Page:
First published in 1961, The Miners in Crisis and War: A History of Miners’ Federation of Great Britain from 1930 Onwards tells the story of two sharply contrasting periods, of world crisis and of world war. The story begins with the Minders’ Federation fallen upon evil days, diminished in numbers, shorn of its former powers of national wage negotiation, divided in counsel and almost whelmed beneath the seismic waves of world economic crisis. Unemployment prevailed, greater than at any time before. The sudden collapse of the cabinet, the formation of the four-party coalition, and the rout of the Labour Party in 1931 shattered these hopes. The climb from the economic abyss of the early thirties is made against a sombre background of the spread of fascism and the approach of war. Then, during the war, the British coal industry and its workers encounter a series of rapid changes, both for better and for worse. The whole main purpose of their trade unions, to maintain and improve the standard of life, is conditioned by the six-year war to such an extent that all come to be merged in a single national union a few months before victory. Thus, in circumstances utterly unforeseen, the old Miners’ Federation, now once more built up in its numbers and in its powers comes to an end after an existence of fifty-five years. This book will be of interest to students of history, sociology, economics and political science.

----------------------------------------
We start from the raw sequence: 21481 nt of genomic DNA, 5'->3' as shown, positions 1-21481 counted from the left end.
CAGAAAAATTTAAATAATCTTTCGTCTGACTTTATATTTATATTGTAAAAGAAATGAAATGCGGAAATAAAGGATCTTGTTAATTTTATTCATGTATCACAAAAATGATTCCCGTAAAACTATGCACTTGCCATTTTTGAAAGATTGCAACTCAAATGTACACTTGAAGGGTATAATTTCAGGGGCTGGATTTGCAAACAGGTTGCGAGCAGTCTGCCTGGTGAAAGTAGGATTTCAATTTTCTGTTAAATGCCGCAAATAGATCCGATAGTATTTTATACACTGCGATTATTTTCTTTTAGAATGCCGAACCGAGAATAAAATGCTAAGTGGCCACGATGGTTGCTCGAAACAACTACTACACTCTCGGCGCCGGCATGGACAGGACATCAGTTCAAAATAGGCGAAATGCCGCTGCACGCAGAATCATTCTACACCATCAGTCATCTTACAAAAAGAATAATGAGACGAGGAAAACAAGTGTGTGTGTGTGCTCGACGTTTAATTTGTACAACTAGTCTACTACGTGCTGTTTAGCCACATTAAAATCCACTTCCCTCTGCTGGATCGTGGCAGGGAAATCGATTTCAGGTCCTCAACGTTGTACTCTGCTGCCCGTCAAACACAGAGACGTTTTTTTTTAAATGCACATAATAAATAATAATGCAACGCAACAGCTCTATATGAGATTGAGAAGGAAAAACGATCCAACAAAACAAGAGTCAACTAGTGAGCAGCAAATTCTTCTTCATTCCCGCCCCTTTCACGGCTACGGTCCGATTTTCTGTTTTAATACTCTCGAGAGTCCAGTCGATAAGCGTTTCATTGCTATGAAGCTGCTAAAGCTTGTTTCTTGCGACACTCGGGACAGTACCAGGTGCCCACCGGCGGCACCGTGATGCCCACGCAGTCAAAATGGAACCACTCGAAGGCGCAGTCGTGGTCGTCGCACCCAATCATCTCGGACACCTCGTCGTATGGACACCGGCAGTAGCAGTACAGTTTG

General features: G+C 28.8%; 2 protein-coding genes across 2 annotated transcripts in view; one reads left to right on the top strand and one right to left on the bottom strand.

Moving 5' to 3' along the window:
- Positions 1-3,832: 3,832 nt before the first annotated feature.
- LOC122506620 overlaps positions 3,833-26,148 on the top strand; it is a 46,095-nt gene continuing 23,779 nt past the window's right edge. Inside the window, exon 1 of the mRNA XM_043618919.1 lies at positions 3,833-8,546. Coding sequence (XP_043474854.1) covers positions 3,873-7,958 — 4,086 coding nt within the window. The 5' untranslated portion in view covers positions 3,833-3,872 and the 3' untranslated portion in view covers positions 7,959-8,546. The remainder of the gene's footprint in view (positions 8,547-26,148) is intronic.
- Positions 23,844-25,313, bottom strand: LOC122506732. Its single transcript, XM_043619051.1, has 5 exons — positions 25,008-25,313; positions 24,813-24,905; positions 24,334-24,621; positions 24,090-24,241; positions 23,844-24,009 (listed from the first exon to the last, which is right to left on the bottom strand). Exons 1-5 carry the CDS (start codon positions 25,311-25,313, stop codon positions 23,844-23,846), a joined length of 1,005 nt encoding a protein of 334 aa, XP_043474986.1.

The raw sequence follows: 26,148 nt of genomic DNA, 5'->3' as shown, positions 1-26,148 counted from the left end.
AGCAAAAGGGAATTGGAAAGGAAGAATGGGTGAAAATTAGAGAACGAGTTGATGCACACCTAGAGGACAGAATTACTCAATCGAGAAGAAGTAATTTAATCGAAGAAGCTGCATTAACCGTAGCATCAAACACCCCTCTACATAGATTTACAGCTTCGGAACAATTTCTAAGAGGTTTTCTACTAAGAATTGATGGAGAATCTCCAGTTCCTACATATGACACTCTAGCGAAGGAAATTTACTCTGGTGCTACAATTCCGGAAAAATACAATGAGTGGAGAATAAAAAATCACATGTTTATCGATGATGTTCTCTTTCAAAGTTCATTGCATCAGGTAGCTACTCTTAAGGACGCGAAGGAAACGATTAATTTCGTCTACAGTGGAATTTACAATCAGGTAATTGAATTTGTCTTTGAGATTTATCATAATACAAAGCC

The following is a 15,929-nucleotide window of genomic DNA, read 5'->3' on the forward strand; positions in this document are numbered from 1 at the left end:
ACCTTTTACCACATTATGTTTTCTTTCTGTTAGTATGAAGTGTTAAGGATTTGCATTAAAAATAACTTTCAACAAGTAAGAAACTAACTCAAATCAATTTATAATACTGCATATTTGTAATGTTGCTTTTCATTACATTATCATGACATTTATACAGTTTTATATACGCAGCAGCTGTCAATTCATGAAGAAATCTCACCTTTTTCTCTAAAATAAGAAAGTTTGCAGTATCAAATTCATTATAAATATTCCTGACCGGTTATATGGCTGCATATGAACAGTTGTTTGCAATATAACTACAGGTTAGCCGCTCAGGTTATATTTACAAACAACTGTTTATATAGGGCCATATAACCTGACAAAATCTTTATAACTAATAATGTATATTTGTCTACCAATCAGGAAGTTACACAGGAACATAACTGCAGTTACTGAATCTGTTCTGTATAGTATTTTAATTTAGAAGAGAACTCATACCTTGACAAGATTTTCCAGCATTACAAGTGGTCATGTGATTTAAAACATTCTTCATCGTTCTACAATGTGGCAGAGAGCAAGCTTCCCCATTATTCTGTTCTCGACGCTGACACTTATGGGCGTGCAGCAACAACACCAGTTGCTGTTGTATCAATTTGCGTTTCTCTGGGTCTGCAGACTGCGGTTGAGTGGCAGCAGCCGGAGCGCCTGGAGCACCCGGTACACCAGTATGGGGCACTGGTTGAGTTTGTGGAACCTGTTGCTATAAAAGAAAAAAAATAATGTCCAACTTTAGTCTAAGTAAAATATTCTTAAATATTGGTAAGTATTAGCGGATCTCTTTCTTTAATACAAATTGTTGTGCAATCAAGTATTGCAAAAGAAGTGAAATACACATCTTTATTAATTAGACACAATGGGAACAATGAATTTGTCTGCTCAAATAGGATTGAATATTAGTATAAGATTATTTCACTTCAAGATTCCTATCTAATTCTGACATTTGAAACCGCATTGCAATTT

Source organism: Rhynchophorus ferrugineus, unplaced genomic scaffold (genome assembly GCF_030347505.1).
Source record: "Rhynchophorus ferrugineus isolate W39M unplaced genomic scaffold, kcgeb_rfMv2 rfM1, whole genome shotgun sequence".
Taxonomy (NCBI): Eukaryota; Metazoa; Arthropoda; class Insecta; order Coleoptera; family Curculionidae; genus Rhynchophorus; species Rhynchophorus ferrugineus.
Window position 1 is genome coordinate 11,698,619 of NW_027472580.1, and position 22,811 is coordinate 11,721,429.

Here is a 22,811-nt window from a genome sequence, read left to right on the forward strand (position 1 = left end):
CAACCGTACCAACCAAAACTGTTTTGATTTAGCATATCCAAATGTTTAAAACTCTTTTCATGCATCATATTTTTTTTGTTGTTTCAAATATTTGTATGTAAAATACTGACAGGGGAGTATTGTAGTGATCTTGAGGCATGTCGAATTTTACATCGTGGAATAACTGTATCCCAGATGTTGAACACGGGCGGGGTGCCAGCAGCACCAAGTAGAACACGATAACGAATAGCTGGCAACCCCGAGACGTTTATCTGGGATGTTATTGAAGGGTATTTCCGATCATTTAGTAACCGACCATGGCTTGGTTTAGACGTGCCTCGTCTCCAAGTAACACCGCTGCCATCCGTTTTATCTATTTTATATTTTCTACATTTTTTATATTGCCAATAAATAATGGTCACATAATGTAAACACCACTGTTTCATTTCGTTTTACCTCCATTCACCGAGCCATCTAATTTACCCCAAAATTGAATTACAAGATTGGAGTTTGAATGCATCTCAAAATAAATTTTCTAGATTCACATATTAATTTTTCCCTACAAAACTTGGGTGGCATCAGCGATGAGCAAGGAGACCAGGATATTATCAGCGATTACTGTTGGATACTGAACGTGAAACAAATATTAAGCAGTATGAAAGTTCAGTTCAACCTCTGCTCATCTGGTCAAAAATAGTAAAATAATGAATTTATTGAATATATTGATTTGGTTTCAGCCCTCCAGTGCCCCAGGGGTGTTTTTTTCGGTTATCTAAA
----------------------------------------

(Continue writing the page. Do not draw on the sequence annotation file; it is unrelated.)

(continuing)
Foreword Preface 1. World Economic Crisis 2. The Debacle 3. Under the Coalition Government 4. The Wages Campaign 5. The Campaign Against Company Unions 6. The Struggle Against Fascism and War 7. Thirty Months of War 8. The Greene Board 9. The Dilemma of Dual Control 10. A Single Union Bibliography Index